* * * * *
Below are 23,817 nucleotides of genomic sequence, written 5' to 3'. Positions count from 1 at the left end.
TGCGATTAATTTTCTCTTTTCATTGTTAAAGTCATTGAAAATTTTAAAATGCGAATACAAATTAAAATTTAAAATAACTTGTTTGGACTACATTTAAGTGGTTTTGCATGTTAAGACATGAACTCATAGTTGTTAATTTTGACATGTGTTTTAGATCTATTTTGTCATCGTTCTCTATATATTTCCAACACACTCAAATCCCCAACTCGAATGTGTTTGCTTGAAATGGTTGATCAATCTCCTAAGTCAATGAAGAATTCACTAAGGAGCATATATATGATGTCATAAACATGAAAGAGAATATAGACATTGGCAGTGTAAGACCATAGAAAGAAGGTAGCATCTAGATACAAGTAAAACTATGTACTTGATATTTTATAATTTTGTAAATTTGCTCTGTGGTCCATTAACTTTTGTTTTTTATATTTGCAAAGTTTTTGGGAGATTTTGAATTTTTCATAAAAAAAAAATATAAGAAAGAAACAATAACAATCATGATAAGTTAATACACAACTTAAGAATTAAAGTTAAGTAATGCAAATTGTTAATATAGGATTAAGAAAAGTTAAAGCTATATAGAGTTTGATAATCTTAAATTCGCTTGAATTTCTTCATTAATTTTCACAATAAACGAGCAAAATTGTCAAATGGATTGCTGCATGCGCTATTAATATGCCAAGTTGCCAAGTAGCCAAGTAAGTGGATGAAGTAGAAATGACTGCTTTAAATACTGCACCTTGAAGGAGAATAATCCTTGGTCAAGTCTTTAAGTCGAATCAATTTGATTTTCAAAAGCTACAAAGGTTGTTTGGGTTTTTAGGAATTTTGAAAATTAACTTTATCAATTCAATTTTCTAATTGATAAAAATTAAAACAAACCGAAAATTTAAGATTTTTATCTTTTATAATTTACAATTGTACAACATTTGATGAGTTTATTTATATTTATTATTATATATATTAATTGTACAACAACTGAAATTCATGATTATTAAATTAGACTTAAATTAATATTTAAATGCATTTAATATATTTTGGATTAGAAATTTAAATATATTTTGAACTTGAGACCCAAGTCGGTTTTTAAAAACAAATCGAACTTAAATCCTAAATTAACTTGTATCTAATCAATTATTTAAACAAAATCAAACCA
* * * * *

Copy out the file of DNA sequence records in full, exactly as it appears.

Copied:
Below are 23,817 nucleotides of genomic sequence, written 5' to 3'. Positions count from 1 at the left end.
TGCGATTAATTTTCTCTTTTCATTGTTAAAGTCATTGAAAATTTTAAAATGCGAATACAAATTAAAATTTAAAATAACTTGTTTGGACTACATTTAAGTGGTTTTGCATGTTAAGACATGAACTCATAGTTGTTAATTTTGACATGTGTTTTAGATCTATTTTGTCATCGTTCTCTATATATTTCCAACACACTCAAATCCCCAACTCGAATGTGTTTGCTTGAAATGGTTGATCAATCTCCTAAGTCAATGAAGAATTCACTAAGGAGCATATATATGATGTCATAAACATGAAAGAGAATATAGACATTGGCAGTGTAAGACCATAGAAAGAAGGTAGCATCTAGATACAAGTAAAACTATGTACTTGATATTTTATAATTTTGTAAATTTGCTCTGTGGTCCATTAACTTTTGTTTTTTATATTTGCAAAGTTTTTGGGAGATTTTGAATTTTTCATAAAAAAAAAATATAAGAAAGAAACAATAACAATCATGATAAGTTAATACACAACTTAAGAATTAAAGTTAAGTAATGCAAATTGTTAATATAGGATTAAGAAAAGTTAAAGCTATATAGAGTTTGATAATCTTAAATTCGCTTGAATTTCTTCATTAATTTTCACAATAAACGAGCAAAATTGTCAAATGGATTGCTGCATGCGCTATTAATATGCCAAGTTGCCAAGTAGCCAAGTAAGTGGATGAAGTAGAAATGACTGCTTTAAATACTGCACCTTGAAGGAGAATAATCCTTGGTCAAGTCTTTAAGTCGAATCAATTTGATTTTCAAAAGCTACAAAGGTTGTTTGGGTTTTTAGGAATTTTGAAAATTAACTTTATCAATTCAATTTTCTAATTGATAAAAATTAAAACAAACCGAAAATTTAAGATTTTTATCTTTTATAATTTACAATTGTACAACATTTGATGAGTTTATTTATATTTATTATTATATATATTAATTGTACAACAACTGAAATTCATGATTATTAAATTAGACTTAAATTAATATTTAAATGCATTTAATATATTTTGGATTAGAAATTTAAATATATTTTGAACTTGAGACCCAAGTCGGTTTTTAAAAACAAATCGAACTTAAATCCTAAATTAACTTGTATCTAATCAATTATTTAAACAAAATCAAACCA